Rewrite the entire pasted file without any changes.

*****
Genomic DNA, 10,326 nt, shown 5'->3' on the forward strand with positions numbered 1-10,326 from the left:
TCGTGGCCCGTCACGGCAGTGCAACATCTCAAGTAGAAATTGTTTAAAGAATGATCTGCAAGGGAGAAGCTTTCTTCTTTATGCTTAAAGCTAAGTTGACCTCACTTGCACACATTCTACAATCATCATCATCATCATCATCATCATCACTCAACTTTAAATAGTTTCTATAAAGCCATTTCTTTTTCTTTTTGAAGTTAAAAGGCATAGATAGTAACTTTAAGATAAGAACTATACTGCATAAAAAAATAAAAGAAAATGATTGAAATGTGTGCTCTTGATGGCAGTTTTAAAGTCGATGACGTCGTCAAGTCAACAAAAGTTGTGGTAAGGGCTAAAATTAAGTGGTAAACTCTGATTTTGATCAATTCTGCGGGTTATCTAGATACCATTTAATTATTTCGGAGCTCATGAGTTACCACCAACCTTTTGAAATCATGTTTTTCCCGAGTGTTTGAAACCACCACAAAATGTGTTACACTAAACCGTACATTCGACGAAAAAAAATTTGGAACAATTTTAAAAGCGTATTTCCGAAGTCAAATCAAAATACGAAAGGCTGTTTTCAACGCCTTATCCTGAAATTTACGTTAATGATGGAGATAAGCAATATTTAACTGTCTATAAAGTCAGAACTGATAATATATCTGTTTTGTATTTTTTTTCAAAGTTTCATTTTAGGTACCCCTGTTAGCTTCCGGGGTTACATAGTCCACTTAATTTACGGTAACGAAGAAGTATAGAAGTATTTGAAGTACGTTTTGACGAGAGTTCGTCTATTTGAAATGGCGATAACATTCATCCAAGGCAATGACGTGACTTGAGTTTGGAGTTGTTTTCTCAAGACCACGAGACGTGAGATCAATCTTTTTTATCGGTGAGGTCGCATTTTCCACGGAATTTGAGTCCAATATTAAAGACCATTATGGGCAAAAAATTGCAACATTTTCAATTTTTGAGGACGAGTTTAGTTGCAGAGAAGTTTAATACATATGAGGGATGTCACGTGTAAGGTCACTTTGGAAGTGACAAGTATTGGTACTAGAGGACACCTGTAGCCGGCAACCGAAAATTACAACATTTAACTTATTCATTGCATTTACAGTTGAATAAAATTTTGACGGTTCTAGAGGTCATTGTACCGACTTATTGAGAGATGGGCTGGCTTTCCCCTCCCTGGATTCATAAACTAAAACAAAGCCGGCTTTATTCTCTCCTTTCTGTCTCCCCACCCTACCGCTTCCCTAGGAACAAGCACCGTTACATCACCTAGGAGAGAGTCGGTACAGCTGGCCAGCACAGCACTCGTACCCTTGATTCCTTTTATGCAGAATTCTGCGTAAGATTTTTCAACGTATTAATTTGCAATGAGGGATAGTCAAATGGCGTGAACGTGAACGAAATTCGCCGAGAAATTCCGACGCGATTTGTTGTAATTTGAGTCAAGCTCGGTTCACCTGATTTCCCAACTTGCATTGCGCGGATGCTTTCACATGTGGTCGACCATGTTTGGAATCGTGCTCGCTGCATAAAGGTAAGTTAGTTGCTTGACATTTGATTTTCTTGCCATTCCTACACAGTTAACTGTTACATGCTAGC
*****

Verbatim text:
Genomic DNA, 10,326 nt, shown 5'->3' on the forward strand with positions numbered 1-10,326 from the left:
TCGTGGCCCGTCACGGCAGTGCAACATCTCAAGTAGAAATTGTTTAAAGAATGATCTGCAAGGGAGAAGCTTTCTTCTTTATGCTTAAAGCTAAGTTGACCTCACTTGCACACATTCTACAATCATCATCATCATCATCATCATCATCACTCAACTTTAAATAGTTTCTATAAAGCCATTTCTTTTTCTTTTTGAAGTTAAAAGGCATAGATAGTAACTTTAAGATAAGAACTATACTGCATAAAAAAATAAAAGAAAATGATTGAAATGTGTGCTCTTGATGGCAGTTTTAAAGTCGATGACGTCGTCAAGTCAACAAAAGTTGTGGTAAGGGCTAAAATTAAGTGGTAAACTCTGATTTTGATCAATTCTGCGGGTTATCTAGATACCATTTAATTATTTCGGAGCTCATGAGTTACCACCAACCTTTTGAAATCATGTTTTTCCCGAGTGTTTGAAACCACCACAAAATGTGTTACACTAAACCGTACATTCGACGAAAAAAAATTTGGAACAATTTTAAAAGCGTATTTCCGAAGTCAAATCAAAATACGAAAGGCTGTTTTCAACGCCTTATCCTGAAATTTACGTTAATGATGGAGATAAGCAATATTTAACTGTCTATAAAGTCAGAACTGATAATATATCTGTTTTGTATTTTTTTTCAAAGTTTCATTTTAGGTACCCCTGTTAGCTTCCGGGGTTACATAGTCCACTTAATTTACGGTAACGAAGAAGTATAGAAGTATTTGAAGTACGTTTTGACGAGAGTTCGTCTATTTGAAATGGCGATAACATTCATCCAAGGCAATGACGTGACTTGAGTTTGGAGTTGTTTTCTCAAGACCACGAGACGTGAGATCAATCTTTTTTATCGGTGAGGTCGCATTTTCCACGGAATTTGAGTCCAATATTAAAGACCATTATGGGCAAAAAATTGCAACATTTTCAATTTTTGAGGACGAGTTTAGTTGCAGAGAAGTTTAATACATATGAGGGATGTCACGTGTAAGGTCACTTTGGAAGTGACAAGTATTGGTACTAGAGGACACCTGTAGCCGGCAACCGAAAATTACAACATTTAACTTATTCATTGCATTTACAGTTGAATAAAATTTTGACGGTTCTAGAGGTCATTGTACCGACTTATTGAGAGATGGGCTGGCTTTCCCCTCCCTGGATTCATAAACTAAAACAAAGCCGGCTTTATTCTCTCCTTTCTGTCTCCCCACCCTACCGCTTCCCTAGGAACAAGCACCGTTACATCACCTAGGAGAGAGTCGGTACAGCTGGCCAGCACAGCACTCGTACCCTTGATTCCTTTTATGCAGAATTCTGCGTAAGATTTTTCAACGTATTAATTTGCAATGAGGGATAGTCAAATGGCGTGAACGTGAACGAAATTCGCCGAGAAATTCCGACGCGATTTGTTGTAATTTGAGTCAAGCTCGGTTCACCTGATTTCCCAACTTGCATTGCGCGGATGCTTTCACATGTGGTCGACCATGTTTGGAATCGTGCTCGCTGCATAAAGGTAAGTTAGTTGCTTGACATTTGATTTTCTTGCCATTCCTACACAGTTAACTGTTACATGCTAGC